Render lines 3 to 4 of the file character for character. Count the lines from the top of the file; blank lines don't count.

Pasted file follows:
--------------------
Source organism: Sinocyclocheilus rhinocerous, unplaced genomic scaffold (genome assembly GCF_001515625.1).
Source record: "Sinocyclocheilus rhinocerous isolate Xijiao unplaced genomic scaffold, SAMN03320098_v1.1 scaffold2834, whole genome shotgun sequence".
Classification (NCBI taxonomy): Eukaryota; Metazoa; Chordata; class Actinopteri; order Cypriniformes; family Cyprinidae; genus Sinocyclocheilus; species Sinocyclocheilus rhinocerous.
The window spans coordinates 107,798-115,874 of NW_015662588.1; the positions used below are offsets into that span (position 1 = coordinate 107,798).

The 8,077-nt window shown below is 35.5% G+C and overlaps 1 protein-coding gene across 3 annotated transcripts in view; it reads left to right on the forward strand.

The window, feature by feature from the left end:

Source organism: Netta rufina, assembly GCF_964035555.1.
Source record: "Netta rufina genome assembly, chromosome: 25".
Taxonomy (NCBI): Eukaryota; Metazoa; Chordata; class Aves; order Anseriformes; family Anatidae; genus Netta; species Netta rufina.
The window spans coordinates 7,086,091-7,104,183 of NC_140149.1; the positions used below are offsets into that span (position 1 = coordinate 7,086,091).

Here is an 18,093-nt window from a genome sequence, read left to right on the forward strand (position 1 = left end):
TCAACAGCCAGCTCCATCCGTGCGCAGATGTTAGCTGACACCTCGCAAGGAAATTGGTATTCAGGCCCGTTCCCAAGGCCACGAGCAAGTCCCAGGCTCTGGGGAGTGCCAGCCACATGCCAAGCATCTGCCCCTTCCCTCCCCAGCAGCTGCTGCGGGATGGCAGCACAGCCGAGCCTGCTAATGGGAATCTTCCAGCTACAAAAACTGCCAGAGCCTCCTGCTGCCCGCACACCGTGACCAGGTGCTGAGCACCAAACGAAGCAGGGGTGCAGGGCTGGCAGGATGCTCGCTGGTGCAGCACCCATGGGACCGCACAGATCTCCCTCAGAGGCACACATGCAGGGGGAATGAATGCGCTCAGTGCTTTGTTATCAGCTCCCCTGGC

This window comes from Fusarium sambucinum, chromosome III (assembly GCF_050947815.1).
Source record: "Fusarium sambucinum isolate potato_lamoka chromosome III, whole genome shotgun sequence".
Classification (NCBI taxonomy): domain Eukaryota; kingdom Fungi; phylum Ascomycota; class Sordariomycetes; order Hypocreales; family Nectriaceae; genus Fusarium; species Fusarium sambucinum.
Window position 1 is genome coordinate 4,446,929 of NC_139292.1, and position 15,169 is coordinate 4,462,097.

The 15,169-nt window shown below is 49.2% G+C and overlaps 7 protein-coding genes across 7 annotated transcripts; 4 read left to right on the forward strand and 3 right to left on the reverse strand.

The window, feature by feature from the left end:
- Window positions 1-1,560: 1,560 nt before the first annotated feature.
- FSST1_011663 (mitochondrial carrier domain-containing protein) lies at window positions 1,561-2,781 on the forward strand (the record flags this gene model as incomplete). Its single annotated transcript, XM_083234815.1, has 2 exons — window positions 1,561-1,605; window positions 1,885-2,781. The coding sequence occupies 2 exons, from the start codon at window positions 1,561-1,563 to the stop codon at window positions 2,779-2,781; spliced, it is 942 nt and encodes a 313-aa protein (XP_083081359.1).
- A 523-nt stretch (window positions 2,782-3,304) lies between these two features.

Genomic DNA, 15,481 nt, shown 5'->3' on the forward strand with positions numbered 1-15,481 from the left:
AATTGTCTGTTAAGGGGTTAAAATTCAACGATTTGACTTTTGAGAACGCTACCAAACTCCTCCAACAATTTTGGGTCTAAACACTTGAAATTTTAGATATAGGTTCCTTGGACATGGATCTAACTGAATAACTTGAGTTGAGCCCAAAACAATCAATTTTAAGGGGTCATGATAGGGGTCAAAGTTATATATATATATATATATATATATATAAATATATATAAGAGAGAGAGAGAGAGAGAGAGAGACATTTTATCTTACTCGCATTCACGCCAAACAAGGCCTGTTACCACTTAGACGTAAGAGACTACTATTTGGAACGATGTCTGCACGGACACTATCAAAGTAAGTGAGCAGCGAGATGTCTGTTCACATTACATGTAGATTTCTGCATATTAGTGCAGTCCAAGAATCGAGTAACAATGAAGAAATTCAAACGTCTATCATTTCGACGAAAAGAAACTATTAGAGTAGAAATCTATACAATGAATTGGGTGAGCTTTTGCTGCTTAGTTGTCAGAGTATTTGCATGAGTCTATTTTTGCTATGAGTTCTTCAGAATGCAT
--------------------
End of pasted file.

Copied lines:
Classification (NCBI taxonomy): Eukaryota; Metazoa; Chordata; class Actinopteri; order Cypriniformes; family Cyprinidae; genus Sinocyclocheilus; species Sinocyclocheilus rhinocerous.
The window spans coordinates 107,798-115,874 of NW_015662588.1; the positions used below are offsets into that span (position 1 = coordinate 107,798).